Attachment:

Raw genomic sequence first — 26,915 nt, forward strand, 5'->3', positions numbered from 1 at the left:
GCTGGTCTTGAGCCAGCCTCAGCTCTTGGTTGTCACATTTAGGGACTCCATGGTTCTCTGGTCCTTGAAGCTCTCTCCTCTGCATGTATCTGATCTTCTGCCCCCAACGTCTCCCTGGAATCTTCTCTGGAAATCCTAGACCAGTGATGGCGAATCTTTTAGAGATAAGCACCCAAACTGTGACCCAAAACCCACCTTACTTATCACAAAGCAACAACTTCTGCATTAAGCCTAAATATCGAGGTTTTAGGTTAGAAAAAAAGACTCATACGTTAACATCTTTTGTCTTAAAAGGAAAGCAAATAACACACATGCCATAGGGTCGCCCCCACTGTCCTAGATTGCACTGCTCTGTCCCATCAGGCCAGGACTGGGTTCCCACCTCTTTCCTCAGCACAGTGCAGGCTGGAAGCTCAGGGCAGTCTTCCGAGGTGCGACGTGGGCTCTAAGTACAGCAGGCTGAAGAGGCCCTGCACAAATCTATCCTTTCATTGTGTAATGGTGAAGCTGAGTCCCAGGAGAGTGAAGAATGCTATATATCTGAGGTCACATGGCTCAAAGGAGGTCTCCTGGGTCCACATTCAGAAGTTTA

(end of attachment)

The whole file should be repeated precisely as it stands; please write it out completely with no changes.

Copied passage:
Raw genomic sequence first — 26,915 nt, forward strand, 5'->3', positions numbered from 1 at the left:
GCTGGTCTTGAGCCAGCCTCAGCTCTTGGTTGTCACATTTAGGGACTCCATGGTTCTCTGGTCCTTGAAGCTCTCTCCTCTGCATGTATCTGATCTTCTGCCCCCAACGTCTCCCTGGAATCTTCTCTGGAAATCCTAGACCAGTGATGGCGAATCTTTTAGAGATAAGCACCCAAACTGTGACCCAAAACCCACCTTACTTATCACAAAGCAACAACTTCTGCATTAAGCCTAAATATCGAGGTTTTAGGTTAGAAAAAAAGACTCATACGTTAACATCTTTTGTCTTAAAAGGAAAGCAAATAACACACATGCCATAGGGTCGCCCCCACTGTCCTAGATTGCACTGCTCTGTCCCATCAGGCCAGGACTGGGTTCCCACCTCTTTCCTCAGCACAGTGCAGGCTGGAAGCTCAGGGCAGTCTTCCGAGGTGCGACGTGGGCTCTAAGTACAGCAGGCTGAAGAGGCCCTGCACAAATCTATCCTTTCATTGTGTAATGGTGAAGCTGAGTCCCAGGAGAGTGAAGAATGCTATATATCTGAGGTCACATGGCTCAAAGGAGGTCTCCTGGGTCCACATTCAGAAGTTTA